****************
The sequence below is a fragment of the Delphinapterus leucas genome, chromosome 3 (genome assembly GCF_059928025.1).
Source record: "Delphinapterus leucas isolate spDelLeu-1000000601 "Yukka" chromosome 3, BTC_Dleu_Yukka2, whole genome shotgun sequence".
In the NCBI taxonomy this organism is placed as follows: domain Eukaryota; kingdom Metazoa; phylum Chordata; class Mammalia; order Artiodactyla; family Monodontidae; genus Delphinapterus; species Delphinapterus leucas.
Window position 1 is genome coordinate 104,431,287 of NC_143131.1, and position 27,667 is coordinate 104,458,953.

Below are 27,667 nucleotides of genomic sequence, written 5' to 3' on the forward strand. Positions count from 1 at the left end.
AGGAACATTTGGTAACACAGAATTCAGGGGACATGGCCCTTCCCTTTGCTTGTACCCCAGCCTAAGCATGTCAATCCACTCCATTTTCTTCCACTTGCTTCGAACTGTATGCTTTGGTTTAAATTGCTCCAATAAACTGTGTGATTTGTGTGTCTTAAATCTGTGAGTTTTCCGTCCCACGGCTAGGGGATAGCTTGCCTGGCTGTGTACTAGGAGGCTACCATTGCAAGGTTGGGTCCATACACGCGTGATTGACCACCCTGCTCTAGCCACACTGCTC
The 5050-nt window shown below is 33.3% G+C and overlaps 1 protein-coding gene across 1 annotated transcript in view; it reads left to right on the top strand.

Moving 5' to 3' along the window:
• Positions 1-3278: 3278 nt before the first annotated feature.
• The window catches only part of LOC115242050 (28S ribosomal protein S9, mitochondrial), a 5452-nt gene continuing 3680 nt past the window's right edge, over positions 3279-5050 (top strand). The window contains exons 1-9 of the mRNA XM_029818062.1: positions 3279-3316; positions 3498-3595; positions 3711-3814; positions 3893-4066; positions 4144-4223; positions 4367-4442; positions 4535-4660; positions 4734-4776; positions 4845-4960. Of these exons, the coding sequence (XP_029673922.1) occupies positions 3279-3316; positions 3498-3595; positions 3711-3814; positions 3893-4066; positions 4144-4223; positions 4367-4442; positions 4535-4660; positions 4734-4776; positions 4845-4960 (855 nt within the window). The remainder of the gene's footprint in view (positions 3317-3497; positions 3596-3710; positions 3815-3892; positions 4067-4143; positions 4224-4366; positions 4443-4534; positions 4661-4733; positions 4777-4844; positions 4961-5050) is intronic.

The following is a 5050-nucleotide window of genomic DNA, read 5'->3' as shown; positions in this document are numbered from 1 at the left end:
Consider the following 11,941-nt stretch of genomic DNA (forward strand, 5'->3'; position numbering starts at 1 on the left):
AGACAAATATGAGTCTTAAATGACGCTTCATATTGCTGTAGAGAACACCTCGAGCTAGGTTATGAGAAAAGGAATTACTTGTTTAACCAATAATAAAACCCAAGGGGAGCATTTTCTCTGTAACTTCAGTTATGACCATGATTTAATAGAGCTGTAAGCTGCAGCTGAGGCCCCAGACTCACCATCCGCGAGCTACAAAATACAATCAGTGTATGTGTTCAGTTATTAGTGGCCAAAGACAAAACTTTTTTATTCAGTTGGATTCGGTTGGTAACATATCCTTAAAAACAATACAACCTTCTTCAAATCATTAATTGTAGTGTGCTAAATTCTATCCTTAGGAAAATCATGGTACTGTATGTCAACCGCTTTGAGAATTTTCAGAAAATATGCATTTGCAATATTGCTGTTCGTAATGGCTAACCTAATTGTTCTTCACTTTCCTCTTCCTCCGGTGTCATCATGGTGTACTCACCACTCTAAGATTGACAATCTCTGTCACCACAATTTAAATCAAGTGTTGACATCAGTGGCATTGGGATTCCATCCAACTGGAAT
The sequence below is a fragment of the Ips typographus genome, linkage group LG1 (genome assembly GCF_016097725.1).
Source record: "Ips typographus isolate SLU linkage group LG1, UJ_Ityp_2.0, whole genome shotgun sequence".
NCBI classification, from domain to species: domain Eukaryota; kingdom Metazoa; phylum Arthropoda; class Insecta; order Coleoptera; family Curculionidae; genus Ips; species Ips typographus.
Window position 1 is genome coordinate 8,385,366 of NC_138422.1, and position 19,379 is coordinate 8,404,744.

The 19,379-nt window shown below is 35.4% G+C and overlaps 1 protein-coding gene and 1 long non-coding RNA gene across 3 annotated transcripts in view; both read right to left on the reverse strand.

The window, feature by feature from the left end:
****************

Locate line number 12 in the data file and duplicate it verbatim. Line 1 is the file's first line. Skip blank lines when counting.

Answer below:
Consider the following 11,941-nt stretch of genomic DNA (forward strand, 5'->3'; position numbering starts at 1 on the left):